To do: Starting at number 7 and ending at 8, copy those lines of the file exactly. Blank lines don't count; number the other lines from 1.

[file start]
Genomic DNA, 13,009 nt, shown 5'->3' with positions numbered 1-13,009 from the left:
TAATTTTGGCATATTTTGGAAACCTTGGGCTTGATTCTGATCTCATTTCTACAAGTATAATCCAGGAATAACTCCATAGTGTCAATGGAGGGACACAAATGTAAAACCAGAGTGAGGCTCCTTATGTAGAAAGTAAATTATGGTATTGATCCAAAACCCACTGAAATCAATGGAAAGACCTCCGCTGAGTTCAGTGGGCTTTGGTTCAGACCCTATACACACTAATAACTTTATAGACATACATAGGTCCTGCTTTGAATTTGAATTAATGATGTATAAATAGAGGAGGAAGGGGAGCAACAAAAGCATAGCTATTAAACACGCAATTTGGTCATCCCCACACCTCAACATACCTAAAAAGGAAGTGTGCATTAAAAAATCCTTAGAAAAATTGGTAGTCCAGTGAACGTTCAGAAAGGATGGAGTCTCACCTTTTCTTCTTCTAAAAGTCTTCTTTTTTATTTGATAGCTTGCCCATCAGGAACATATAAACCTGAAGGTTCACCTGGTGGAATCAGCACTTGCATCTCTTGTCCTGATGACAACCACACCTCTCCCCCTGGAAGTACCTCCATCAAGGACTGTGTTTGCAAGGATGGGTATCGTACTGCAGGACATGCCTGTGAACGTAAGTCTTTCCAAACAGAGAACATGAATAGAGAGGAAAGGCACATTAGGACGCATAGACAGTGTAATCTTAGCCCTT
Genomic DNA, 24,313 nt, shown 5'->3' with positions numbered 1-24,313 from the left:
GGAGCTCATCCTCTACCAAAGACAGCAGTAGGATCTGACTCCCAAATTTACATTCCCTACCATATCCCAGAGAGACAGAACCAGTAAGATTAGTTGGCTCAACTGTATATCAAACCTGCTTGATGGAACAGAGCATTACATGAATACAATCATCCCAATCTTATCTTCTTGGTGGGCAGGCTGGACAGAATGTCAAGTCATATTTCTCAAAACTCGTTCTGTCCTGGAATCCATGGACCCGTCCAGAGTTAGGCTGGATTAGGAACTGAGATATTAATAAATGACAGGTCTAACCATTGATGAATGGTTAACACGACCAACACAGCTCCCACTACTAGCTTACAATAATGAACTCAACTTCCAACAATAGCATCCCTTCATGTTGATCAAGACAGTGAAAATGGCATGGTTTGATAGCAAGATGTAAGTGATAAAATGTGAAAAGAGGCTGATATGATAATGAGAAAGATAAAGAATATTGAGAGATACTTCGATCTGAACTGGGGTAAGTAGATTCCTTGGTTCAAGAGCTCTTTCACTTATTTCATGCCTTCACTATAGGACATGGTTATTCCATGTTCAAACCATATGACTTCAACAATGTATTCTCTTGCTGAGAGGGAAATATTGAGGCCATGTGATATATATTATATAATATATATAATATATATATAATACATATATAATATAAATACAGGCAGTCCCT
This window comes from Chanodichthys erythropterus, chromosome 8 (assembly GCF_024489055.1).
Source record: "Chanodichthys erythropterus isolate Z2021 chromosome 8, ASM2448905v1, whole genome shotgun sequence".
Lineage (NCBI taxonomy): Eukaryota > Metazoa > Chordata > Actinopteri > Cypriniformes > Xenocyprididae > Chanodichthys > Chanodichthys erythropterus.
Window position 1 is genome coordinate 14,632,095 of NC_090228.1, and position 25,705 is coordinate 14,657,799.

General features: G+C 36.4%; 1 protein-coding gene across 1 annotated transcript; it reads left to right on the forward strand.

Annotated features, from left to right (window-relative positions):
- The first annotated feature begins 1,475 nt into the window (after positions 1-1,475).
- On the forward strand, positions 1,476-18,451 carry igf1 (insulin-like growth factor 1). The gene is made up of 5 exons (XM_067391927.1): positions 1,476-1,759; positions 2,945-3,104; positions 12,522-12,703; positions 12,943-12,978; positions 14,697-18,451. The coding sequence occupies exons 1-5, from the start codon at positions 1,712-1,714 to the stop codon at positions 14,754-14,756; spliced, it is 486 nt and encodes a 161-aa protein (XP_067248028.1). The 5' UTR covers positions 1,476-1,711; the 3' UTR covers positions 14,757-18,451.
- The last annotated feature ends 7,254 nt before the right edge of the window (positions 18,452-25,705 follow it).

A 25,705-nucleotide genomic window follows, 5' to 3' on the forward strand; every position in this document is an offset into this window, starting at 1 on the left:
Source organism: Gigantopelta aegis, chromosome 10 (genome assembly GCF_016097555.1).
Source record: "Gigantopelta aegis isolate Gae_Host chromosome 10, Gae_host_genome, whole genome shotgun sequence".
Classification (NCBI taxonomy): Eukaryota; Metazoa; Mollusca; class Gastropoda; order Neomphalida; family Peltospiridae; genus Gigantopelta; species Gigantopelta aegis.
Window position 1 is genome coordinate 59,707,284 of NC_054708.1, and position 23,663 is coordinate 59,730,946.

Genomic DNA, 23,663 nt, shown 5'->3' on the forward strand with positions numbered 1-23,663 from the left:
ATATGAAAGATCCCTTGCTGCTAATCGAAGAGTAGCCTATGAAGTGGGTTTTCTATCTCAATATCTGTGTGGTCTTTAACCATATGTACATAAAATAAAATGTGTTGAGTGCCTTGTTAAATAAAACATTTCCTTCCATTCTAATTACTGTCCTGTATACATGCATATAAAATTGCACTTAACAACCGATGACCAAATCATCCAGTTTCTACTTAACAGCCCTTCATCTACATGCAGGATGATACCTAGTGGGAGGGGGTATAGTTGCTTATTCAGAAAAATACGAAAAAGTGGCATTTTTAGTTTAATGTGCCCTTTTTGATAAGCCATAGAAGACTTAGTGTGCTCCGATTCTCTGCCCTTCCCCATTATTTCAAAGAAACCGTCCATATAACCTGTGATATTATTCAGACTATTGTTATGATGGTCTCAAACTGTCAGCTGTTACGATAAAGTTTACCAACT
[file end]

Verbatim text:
Lineage (NCBI taxonomy): Eukaryota > Metazoa > Chordata > Actinopteri > Cypriniformes > Xenocyprididae > Chanodichthys > Chanodichthys erythropterus.
Window position 1 is genome coordinate 14,632,095 of NC_090228.1, and position 25,705 is coordinate 14,657,799.